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74 Park Avenue

74 Park Avenue

74 Park Avenue
Brockport, NY 

History researched and written by Carol L. Hannan
© Copyright by Carol L. Hannan – August 2012 All rights reserved

Levi Ward and wife
Owners: 1850 to 1851

This home, like all but one of the homes on this block, appeared on a village map of 1852. Perhaps it was constructed ear
lier, as land records show the home lot was bought and sold in rapid succession, beginning in 1850.
As Levi Ward and his wife owned the property for just a year, there is a good probability they were land speculators, not homebuilders. Which Levi Ward, however, owned the property? There were several men of that name living in the vicinity at the time of this purchase: Deacon Levi Ward of Batavia, Dr. Levi Ward, the the Deacon’s son who moved to Bergen and by this time was living in Rochester and Levi Ward the farmer. The Deacon was fairly old to be speculating in land, the farmer was not wealthy but the doctor, a successful Rochester resident at this time is the most likely investor. Unfortunately, we can only speculate, we can’t be certain. It seems likely that the property was disposed of too quickly to be a residence and all of the varied “Levis” lived elsewhere, not in the village.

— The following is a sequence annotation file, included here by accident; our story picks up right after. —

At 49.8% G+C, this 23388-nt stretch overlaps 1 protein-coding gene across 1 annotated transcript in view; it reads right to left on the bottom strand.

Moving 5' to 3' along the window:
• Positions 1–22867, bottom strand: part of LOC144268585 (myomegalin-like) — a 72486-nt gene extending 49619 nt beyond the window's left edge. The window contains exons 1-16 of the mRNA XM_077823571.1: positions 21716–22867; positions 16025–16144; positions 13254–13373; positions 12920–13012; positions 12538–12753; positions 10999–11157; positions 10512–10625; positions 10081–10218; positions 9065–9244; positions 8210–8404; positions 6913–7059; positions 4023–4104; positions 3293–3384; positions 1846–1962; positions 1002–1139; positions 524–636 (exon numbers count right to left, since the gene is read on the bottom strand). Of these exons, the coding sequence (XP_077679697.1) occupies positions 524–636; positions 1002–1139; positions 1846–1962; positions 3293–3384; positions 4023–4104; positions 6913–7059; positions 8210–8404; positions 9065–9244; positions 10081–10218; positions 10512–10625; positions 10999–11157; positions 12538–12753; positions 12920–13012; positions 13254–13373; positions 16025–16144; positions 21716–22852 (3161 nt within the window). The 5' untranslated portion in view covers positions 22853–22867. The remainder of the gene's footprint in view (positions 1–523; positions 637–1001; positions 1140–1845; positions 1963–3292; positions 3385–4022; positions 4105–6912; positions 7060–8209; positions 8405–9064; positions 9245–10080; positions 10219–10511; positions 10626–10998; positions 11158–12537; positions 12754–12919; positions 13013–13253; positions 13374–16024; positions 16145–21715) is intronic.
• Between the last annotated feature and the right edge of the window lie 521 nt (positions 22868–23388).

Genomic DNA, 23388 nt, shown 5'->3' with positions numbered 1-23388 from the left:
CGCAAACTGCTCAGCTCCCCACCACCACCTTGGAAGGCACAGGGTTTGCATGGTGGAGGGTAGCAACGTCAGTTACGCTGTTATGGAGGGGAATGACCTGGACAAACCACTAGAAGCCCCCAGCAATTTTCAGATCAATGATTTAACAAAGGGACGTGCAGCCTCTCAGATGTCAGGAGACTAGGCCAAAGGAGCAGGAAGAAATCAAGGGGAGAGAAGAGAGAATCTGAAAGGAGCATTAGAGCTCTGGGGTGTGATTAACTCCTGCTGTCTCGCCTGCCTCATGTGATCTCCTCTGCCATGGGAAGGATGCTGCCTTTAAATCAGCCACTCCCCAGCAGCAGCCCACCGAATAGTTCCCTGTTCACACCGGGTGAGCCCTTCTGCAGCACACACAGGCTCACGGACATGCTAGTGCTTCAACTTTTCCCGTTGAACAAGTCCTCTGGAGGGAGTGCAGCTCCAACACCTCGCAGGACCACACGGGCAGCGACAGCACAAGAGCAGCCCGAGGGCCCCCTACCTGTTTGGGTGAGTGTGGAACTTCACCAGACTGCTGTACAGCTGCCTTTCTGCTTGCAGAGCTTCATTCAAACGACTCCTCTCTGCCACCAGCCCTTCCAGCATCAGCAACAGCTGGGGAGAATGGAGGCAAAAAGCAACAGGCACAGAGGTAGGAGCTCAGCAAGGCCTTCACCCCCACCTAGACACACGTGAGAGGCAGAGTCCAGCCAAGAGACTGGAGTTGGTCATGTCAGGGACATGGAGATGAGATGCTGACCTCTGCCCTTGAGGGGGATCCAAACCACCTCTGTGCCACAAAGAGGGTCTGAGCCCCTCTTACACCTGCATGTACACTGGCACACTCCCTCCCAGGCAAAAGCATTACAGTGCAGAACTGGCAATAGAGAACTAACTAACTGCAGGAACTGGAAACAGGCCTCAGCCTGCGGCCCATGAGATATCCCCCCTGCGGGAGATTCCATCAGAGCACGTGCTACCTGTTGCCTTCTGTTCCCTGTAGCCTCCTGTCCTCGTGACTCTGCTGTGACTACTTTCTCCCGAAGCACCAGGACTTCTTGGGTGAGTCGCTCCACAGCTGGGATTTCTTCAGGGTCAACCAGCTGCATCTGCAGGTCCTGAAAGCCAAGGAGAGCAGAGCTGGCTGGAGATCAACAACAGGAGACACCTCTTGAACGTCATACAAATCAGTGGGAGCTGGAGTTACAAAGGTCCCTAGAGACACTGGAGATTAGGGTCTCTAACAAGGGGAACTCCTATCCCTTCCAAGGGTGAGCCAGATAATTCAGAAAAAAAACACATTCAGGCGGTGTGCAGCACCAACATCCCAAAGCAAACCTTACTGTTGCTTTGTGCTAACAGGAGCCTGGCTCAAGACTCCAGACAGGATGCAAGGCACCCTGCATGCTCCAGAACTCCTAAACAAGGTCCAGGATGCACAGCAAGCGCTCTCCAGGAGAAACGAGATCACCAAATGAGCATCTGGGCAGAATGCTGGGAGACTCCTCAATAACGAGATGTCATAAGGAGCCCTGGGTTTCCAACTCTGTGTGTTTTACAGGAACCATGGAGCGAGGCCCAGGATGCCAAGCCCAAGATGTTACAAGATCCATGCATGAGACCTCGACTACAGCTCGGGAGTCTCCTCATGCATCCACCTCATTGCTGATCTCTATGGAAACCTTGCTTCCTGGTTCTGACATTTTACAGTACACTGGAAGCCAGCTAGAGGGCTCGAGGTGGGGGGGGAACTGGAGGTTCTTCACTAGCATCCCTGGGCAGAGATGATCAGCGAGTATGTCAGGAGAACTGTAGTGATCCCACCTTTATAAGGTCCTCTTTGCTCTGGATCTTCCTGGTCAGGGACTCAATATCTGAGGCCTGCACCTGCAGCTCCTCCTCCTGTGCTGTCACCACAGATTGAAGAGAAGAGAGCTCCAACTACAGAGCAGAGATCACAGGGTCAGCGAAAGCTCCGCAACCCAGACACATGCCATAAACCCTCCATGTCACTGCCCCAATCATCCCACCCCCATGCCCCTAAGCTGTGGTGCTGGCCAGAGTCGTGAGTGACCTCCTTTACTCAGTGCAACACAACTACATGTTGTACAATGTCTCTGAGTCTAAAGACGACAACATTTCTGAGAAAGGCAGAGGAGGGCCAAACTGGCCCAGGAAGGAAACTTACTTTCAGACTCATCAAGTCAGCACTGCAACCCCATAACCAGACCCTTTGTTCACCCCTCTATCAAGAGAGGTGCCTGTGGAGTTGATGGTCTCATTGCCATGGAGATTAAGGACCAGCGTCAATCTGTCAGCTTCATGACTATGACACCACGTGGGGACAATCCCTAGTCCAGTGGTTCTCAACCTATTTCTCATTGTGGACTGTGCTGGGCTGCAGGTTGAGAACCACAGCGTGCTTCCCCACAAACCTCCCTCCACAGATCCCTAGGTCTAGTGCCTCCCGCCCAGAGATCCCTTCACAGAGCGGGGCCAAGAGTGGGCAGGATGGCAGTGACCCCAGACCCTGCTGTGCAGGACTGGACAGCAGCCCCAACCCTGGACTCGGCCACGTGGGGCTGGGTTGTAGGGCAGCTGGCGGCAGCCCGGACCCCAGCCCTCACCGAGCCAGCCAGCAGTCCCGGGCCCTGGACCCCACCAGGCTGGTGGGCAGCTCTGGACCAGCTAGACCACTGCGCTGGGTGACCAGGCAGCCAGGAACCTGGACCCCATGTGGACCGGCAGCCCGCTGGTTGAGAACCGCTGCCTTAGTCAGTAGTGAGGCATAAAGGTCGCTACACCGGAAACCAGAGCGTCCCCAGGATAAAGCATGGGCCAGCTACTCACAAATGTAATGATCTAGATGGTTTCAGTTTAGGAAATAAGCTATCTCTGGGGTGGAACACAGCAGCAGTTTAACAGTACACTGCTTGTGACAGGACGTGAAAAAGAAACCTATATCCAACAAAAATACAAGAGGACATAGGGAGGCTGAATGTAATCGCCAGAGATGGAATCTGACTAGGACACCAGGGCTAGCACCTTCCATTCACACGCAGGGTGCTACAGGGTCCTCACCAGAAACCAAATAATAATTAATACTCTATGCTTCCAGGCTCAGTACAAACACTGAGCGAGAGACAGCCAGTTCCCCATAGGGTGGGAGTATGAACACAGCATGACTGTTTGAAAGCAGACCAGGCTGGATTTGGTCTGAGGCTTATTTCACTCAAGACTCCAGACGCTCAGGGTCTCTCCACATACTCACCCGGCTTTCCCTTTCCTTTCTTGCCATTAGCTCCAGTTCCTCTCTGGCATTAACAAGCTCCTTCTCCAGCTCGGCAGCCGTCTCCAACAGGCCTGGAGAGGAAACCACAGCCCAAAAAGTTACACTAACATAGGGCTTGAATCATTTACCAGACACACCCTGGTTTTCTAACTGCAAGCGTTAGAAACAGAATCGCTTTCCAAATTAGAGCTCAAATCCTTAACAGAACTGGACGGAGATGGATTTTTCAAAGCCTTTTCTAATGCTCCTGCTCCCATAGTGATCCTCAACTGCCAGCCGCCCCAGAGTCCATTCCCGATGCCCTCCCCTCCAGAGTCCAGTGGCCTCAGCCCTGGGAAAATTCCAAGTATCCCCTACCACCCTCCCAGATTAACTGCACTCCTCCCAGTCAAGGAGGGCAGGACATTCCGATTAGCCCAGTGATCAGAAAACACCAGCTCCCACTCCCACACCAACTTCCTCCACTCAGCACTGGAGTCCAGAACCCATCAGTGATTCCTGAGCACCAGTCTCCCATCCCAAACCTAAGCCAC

Peter Follock and wife 
Owners: 1851

Here again, we probably have a land speculator purchasing and then dividing the property into smaller building lots, as the Follocks also sold a lot next door to John Raleigh, an early home owner. There is no record of anyone named Follock living or buried in or near the village and the property was resold very quickly.

Asa and Minerva Freeman Perry 
Owners/builders (?): 1851 to 1852 

One last rapid transfer of title saw Asa Perry and his wife in possession of this property. This, however, is the time frame in which a home was definitely on the lot, as the structure was documented in our earliest available village map. If only the first Brockport maps had included the owner’s names, we could state for certain whether Asa and Minerva built and lived in this home. However, we do have, for the very first time, owners who left records of their lives in and about the village.